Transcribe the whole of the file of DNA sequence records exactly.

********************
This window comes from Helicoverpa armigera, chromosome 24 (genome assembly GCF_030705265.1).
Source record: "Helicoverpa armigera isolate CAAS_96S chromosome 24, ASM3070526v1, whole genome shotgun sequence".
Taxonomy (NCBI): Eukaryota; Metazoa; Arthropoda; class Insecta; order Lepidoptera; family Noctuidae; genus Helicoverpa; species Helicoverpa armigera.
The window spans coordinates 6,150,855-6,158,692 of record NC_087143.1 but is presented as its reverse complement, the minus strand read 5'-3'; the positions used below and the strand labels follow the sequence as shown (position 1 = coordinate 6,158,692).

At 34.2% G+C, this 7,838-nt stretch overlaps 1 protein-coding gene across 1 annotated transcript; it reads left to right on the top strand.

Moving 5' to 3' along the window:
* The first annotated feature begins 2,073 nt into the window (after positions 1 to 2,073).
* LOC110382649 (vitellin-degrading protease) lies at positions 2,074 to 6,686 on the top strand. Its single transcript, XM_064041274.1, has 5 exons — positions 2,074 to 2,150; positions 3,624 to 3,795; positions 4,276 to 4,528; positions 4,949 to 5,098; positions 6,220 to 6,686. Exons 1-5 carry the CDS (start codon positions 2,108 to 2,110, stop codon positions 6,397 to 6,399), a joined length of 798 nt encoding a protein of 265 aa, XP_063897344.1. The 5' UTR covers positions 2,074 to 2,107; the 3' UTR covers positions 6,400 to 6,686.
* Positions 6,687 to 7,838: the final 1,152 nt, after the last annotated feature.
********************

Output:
This window comes from Helicoverpa armigera, chromosome 24 (genome assembly GCF_030705265.1).
Source record: "Helicoverpa armigera isolate CAAS_96S chromosome 24, ASM3070526v1, whole genome shotgun sequence".
Taxonomy (NCBI): Eukaryota; Metazoa; Arthropoda; class Insecta; order Lepidoptera; family Noctuidae; genus Helicoverpa; species Helicoverpa armigera.
The window spans coordinates 6,150,855-6,158,692 of record NC_087143.1 but is presented as its reverse complement, the minus strand read 5'-3'; the positions used below and the strand labels follow the sequence as shown (position 1 = coordinate 6,158,692).

At 34.2% G+C, this 7,838-nt stretch overlaps 1 protein-coding gene across 1 annotated transcript; it reads left to right on the top strand.

Moving 5' to 3' along the window:
* The first annotated feature begins 2,073 nt into the window (after positions 1 to 2,073).
* LOC110382649 (vitellin-degrading protease) lies at positions 2,074 to 6,686 on the top strand. Its single transcript, XM_064041274.1, has 5 exons — positions 2,074 to 2,150; positions 3,624 to 3,795; positions 4,276 to 4,528; positions 4,949 to 5,098; positions 6,220 to 6,686. Exons 1-5 carry the CDS (start codon positions 2,108 to 2,110, stop codon positions 6,397 to 6,399), a joined length of 798 nt encoding a protein of 265 aa, XP_063897344.1. The 5' UTR covers positions 2,074 to 2,107; the 3' UTR covers positions 6,400 to 6,686.
* Positions 6,687 to 7,838: the final 1,152 nt, after the last annotated feature.